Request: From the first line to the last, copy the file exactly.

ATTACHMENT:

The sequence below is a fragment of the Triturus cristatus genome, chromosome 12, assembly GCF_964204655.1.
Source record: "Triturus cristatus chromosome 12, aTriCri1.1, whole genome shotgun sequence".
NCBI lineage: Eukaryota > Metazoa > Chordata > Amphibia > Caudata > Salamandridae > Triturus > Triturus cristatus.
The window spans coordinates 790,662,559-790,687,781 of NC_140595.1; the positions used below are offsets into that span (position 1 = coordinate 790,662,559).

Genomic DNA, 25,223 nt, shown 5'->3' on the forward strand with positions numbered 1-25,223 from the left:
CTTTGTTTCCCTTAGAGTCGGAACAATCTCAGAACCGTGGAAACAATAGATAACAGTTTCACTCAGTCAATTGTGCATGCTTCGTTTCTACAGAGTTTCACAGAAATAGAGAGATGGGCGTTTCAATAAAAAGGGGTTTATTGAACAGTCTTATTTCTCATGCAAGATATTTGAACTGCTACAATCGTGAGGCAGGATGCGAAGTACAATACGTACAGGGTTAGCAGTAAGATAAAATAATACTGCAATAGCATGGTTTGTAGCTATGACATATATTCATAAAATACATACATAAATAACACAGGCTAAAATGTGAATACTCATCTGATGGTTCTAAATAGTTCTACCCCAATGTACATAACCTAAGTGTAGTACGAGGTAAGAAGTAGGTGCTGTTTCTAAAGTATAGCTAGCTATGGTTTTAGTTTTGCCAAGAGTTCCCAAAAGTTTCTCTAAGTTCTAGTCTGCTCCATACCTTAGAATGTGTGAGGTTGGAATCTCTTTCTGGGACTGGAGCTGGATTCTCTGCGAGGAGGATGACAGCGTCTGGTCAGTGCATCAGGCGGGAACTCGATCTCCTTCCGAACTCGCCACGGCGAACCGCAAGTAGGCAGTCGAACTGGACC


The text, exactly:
The sequence below is a fragment of the Triturus cristatus genome, chromosome 12, assembly GCF_964204655.1.
Source record: "Triturus cristatus chromosome 12, aTriCri1.1, whole genome shotgun sequence".
NCBI lineage: Eukaryota > Metazoa > Chordata > Amphibia > Caudata > Salamandridae > Triturus > Triturus cristatus.
The window spans coordinates 790,662,559-790,687,781 of NC_140595.1; the positions used below are offsets into that span (position 1 = coordinate 790,662,559).

Genomic DNA, 25,223 nt, shown 5'->3' on the forward strand with positions numbered 1-25,223 from the left:
CTTTGTTTCCCTTAGAGTCGGAACAATCTCAGAACCGTGGAAACAATAGATAACAGTTTCACTCAGTCAATTGTGCATGCTTCGTTTCTACAGAGTTTCACAGAAATAGAGAGATGGGCGTTTCAATAAAAAGGGGTTTATTGAACAGTCTTATTTCTCATGCAAGATATTTGAACTGCTACAATCGTGAGGCAGGATGCGAAGTACAATACGTACAGGGTTAGCAGTAAGATAAAATAATACTGCAATAGCATGGTTTGTAGCTATGACATATATTCATAAAATACATACATAAATAACACAGGCTAAAATGTGAATACTCATCTGATGGTTCTAAATAGTTCTACCCCAATGTACATAACCTAAGTGTAGTACGAGGTAAGAAGTAGGTGCTGTTTCTAAAGTATAGCTAGCTATGGTTTTAGTTTTGCCAAGAGTTCCCAAAAGTTTCTCTAAGTTCTAGTCTGCTCCATACCTTAGAATGTGTGAGGTTGGAATCTCTTTCTGGGACTGGAGCTGGATTCTCTGCGAGGAGGATGACAGCGTCTGGTCAGTGCATCAGGCGGGAACTCGATCTCCTTCCGAACTCGCCACGGCGAACCGCAAGTAGGCAGTCGAACTGGACC